New EU Assembly Head Abandons Push for God in Constitution

LONDON – The new president of the European Parliament has said that, despite his personal convictions, he will no longer push for reference to God in any revised EU constitution.

Hans-Gert Poettering, a German Christian-Democrat, was voted in to chair the bloc’s legislature in the first round of Tuesday’s election by a majority of 450 votes out of 715 MEPs voting.

On his election, Poettering reassured MEPs that he would act as a “fair and objective” president of the whole assembly, EUobserver reported. Meanwhile, most group leaders said they believe Poettering will manage to act as a neutral president of all members.

Poettering has already announced that one of his key priorities as president will be to boost a “dialogue between cultures,” particularly between Europe’s Christian and Muslim communities.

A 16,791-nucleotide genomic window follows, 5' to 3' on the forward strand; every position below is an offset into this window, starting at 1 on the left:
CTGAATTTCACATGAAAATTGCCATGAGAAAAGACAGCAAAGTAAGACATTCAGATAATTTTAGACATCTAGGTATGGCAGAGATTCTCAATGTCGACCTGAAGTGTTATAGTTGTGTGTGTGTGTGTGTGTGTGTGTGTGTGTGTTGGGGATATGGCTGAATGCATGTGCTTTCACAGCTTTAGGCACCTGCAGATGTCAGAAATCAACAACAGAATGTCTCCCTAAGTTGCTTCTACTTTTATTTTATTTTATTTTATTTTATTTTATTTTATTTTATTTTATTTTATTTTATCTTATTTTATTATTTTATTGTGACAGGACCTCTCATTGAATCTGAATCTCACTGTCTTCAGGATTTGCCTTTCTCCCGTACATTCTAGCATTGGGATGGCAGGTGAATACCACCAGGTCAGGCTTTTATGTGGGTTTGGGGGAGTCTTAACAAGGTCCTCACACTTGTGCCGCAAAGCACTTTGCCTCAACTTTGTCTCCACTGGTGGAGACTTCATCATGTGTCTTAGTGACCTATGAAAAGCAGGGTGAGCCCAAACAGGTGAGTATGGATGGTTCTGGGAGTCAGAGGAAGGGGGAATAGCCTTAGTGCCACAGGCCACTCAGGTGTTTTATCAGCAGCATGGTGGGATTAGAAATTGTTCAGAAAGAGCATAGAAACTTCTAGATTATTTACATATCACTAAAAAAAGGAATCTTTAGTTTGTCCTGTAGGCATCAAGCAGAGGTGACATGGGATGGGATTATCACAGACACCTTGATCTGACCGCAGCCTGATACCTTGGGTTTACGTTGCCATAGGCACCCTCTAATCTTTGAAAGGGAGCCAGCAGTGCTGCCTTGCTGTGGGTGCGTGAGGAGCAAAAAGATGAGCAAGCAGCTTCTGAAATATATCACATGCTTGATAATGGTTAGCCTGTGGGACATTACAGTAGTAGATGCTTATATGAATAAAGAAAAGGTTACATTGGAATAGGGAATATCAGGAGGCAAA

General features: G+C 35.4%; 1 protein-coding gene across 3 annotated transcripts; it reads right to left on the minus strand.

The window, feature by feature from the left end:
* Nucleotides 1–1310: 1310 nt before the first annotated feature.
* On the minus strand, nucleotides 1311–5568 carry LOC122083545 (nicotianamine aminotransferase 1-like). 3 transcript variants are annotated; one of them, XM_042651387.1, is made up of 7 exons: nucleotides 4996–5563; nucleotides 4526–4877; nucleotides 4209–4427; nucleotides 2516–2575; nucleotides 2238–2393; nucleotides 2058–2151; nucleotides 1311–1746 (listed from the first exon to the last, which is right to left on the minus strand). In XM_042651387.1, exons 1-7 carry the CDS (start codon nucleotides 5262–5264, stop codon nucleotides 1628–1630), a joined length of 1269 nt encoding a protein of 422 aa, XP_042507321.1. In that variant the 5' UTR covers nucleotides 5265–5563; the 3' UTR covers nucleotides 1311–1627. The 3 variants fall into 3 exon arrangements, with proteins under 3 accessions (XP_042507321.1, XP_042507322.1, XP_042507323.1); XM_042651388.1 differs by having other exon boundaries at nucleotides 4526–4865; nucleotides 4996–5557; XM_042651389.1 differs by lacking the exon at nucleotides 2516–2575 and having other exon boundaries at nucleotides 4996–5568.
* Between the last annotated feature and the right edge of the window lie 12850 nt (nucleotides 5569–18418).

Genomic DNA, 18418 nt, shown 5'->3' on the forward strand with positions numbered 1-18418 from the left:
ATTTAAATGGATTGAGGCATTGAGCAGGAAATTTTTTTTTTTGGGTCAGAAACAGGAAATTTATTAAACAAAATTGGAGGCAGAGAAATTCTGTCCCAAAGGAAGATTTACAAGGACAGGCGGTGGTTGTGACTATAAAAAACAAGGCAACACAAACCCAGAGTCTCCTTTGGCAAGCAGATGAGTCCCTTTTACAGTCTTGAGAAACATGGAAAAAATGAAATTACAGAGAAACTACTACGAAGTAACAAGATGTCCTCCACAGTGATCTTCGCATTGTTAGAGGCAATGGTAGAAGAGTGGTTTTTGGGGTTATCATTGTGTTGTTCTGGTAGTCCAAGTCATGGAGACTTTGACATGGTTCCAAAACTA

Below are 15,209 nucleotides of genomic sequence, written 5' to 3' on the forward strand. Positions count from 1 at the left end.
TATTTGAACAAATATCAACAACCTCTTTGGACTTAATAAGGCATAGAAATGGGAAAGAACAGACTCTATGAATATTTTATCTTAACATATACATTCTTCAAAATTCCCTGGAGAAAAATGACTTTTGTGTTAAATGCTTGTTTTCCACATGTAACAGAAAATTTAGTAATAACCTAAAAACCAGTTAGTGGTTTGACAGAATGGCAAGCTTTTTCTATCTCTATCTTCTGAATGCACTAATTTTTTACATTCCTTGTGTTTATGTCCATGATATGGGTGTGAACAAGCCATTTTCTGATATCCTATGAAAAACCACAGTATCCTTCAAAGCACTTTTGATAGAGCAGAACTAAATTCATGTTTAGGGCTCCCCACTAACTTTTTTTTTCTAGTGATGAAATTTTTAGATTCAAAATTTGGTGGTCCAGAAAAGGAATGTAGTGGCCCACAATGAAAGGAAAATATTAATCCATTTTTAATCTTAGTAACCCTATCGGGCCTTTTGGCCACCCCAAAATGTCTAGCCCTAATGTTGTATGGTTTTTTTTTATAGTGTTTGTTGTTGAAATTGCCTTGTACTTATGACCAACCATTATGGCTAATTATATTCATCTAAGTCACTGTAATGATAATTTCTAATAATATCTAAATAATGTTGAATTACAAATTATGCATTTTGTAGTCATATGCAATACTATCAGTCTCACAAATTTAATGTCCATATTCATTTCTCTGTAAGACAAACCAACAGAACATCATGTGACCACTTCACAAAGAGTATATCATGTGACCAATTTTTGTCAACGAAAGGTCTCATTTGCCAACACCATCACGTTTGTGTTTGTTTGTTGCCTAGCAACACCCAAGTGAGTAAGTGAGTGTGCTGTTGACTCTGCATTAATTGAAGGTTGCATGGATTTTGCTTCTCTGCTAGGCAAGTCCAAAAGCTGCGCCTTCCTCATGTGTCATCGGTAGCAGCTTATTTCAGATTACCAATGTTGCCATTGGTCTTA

He also stressed that he wants the parliament to take an active part in a March declaration to mark the 50th birthday of the EU, which would highlight not only the commitment to the bloc's reforms but also its values.

He made it clear, however, that he would no longer press for a reference to God and Christian values in a revised version of the EU constitution, telling journalists, “as a president, I can’t do it”.

“As chairman of the EPP-ED [centre-right] group in the European Parliament, I favored the mentioning of Christian values in a constitution but now I have to represent a majority position," he said.

German Chancellor Angela Merkel last year expressed her support for a reference to God in a re-drafted EU Constitution following her visit in August to Pope Benedict XVI.

She said, “we need a European identity in the form of a constitutional treaty and I think it should be connected to Christianity and God, as Christianity has forged Europe in a decisive way."

Poettering has also expressed his desire to meet the Pope and other religious leaders during his presidency of the EU parliament as part of his effort to strengthen dialogue between cultures in Europe, according to EUobserver.